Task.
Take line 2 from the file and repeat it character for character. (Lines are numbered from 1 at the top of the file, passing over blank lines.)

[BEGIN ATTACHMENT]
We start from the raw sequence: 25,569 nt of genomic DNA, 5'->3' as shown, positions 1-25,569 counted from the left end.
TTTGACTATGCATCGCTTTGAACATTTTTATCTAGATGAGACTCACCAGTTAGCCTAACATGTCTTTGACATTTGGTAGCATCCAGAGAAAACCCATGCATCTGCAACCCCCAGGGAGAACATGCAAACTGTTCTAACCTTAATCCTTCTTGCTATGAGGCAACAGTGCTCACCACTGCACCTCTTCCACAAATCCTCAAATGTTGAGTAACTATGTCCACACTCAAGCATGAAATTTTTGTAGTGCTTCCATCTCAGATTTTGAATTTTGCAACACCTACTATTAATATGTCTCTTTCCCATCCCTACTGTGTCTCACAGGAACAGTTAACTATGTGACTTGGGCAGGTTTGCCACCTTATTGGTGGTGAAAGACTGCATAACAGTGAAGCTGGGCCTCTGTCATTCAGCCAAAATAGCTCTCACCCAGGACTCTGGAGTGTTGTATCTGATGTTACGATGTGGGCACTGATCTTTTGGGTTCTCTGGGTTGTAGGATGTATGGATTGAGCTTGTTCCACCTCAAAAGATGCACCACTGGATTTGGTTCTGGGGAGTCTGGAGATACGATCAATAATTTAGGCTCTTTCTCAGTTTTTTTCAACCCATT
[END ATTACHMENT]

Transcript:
TTTGACTATGCATCGCTTTGAACATTTTTATCTAGATGAGACTCACCAGTTAGCCTAACATGTCTTTGACATTTGGTAGCATCCAGAGAAAACCCATGCATCTGCAACCCCCAGGGAGAACATGCAAACTGTTCTAACCTTAATCCTTCTTGCTATGAGGCAACAGTGCTCACCACTGCACCTCTTCCACAAATCCTCAAATGTTGAGTAACTATGTCCACACTCAAGCATGAAATTTTTGTAGTGCTTCCATCTCAGATTTTGAATTTTGCAACACCTACTATTAATATGTCTCTTTCCCATCCCTACTGTGTCTCACAGGAACAGTTAACTATGTGACTTGGGCAGGTTTGCCACCTTATTGGTGGTGAAAGACTGCATAACAGTGAAGCTGGGCCTCTGTCATTCAGCCAAAATAGCTCTCACCCAGGACTCTGGAGTGTTGTATCTGATGTTACGATGTGGGCACTGATCTTTTGGGTTCTCTGGGTTGTAGGATGTATGGATTGAGCTTGTTCCACCTCAAAAGATGCACCACTGGATTTGGTTCTGGGGAGTCTGGAGATACGATCAATAATTTAGGCTCTTTCTCAGTTTTTTTCAACCCATT